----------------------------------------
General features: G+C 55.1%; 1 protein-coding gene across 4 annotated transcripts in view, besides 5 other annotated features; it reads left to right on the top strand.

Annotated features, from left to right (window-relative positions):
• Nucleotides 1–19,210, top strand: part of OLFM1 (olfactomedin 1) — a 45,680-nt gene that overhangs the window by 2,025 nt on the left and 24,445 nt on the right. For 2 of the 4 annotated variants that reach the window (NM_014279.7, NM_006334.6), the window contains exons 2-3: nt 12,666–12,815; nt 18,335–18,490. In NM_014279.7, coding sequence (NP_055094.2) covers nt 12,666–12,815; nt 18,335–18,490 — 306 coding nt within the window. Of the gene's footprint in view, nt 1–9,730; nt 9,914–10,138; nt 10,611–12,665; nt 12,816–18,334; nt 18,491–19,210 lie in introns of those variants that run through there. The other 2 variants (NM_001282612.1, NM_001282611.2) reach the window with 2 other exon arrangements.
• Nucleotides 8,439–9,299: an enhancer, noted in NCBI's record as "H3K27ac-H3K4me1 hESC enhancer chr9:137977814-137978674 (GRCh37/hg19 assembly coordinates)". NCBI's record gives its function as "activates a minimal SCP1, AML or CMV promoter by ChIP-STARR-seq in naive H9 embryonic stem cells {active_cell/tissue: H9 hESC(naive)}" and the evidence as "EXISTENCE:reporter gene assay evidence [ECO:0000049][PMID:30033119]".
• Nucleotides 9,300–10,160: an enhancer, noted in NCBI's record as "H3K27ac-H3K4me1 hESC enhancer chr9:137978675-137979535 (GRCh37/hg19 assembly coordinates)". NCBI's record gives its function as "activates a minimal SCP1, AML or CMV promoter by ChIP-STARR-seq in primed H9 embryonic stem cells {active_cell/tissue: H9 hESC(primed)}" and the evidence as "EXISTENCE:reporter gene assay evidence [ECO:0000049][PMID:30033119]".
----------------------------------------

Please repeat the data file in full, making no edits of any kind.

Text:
General features: G+C 55.1%; 1 protein-coding gene across 4 annotated transcripts in view, besides 5 other annotated features; it reads left to right on the top strand.

Annotated features, from left to right (window-relative positions):
• Nucleotides 1–19,210, top strand: part of OLFM1 (olfactomedin 1) — a 45,680-nt gene that overhangs the window by 2,025 nt on the left and 24,445 nt on the right. For 2 of the 4 annotated variants that reach the window (NM_014279.7, NM_006334.6), the window contains exons 2-3: nt 12,666–12,815; nt 18,335–18,490. In NM_014279.7, coding sequence (NP_055094.2) covers nt 12,666–12,815; nt 18,335–18,490 — 306 coding nt within the window. Of the gene's footprint in view, nt 1–9,730; nt 9,914–10,138; nt 10,611–12,665; nt 12,816–18,334; nt 18,491–19,210 lie in introns of those variants that run through there. The other 2 variants (NM_001282612.1, NM_001282611.2) reach the window with 2 other exon arrangements.
• Nucleotides 8,439–9,299: an enhancer, noted in NCBI's record as "H3K27ac-H3K4me1 hESC enhancer chr9:137977814-137978674 (GRCh37/hg19 assembly coordinates)". NCBI's record gives its function as "activates a minimal SCP1, AML or CMV promoter by ChIP-STARR-seq in naive H9 embryonic stem cells {active_cell/tissue: H9 hESC(naive)}" and the evidence as "EXISTENCE:reporter gene assay evidence [ECO:0000049][PMID:30033119]".
• Nucleotides 9,300–10,160: an enhancer, noted in NCBI's record as "H3K27ac-H3K4me1 hESC enhancer chr9:137978675-137979535 (GRCh37/hg19 assembly coordinates)". NCBI's record gives its function as "activates a minimal SCP1, AML or CMV promoter by ChIP-STARR-seq in primed H9 embryonic stem cells {active_cell/tissue: H9 hESC(primed)}" and the evidence as "EXISTENCE:reporter gene assay evidence [ECO:0000049][PMID:30033119]".